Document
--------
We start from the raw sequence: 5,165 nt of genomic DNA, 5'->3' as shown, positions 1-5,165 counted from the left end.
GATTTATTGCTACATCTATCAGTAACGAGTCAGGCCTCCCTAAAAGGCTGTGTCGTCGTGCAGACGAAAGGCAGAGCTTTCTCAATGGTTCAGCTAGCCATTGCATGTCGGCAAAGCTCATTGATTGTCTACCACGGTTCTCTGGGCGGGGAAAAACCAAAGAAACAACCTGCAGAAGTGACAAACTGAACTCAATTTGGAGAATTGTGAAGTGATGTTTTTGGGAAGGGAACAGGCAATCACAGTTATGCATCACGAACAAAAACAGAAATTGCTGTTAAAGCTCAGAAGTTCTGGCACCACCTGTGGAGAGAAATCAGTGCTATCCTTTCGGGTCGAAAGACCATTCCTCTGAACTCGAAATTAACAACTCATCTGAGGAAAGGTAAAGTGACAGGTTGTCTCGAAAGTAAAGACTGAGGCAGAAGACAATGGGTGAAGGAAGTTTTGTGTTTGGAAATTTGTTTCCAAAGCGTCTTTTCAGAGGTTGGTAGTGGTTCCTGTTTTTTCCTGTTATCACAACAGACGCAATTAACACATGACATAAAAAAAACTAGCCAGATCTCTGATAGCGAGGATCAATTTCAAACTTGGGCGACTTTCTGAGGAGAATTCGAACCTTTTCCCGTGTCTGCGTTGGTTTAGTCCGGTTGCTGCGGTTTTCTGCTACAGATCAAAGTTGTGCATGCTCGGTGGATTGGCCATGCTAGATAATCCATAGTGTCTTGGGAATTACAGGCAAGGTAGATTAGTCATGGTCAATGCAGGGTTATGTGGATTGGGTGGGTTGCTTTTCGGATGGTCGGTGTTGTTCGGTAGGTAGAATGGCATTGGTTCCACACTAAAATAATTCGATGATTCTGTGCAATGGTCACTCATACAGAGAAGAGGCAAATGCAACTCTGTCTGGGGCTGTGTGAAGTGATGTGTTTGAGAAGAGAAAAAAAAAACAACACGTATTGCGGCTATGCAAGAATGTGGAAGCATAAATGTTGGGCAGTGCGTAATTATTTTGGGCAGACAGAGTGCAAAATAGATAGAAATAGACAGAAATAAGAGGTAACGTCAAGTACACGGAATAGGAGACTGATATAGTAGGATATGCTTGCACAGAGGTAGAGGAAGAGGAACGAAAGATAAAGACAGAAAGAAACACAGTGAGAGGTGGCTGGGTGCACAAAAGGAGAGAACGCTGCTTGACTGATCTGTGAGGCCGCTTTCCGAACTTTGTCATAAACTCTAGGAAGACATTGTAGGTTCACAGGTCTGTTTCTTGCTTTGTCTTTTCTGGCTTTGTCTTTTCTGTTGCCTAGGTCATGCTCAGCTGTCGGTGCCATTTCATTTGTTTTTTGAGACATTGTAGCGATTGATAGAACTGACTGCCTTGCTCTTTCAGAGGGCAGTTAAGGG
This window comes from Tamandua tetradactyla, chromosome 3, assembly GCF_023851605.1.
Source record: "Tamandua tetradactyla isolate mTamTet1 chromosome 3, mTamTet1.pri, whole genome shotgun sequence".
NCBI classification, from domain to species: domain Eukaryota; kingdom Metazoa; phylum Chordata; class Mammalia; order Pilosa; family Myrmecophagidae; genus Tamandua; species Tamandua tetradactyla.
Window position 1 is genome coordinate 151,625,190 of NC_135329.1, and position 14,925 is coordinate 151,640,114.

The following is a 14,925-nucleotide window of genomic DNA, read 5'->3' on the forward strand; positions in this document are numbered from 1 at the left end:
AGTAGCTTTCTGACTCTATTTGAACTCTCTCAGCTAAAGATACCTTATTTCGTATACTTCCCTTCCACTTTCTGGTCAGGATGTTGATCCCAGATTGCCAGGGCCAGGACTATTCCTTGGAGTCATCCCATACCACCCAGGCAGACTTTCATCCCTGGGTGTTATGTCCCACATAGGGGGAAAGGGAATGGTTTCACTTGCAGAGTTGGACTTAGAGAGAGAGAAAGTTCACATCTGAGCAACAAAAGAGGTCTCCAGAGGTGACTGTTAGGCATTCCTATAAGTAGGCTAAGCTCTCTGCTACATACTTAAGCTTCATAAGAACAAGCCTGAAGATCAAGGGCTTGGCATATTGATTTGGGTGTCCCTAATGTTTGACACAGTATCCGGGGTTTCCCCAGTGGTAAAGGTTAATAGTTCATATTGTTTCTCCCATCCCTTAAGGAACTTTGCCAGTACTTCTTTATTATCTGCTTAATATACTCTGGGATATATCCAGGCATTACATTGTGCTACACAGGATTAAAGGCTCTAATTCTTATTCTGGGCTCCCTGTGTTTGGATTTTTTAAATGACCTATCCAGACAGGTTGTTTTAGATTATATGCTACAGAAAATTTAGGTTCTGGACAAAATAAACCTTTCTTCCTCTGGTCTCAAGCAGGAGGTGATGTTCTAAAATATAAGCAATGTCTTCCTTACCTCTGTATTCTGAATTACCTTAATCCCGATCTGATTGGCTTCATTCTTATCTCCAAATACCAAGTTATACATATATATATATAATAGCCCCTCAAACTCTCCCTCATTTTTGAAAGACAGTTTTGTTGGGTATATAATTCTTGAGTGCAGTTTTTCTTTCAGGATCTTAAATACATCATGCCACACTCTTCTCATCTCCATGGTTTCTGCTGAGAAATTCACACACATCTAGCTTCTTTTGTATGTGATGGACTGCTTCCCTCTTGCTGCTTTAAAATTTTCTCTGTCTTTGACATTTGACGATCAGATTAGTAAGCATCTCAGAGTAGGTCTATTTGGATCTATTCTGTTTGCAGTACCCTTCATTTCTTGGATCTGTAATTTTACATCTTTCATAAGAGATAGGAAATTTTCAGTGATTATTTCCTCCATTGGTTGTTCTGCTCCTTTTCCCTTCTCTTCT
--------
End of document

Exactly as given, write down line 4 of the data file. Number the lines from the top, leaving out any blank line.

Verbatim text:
Source record: "Tamandua tetradactyla isolate mTamTet1 chromosome 3, mTamTet1.pri, whole genome shotgun sequence".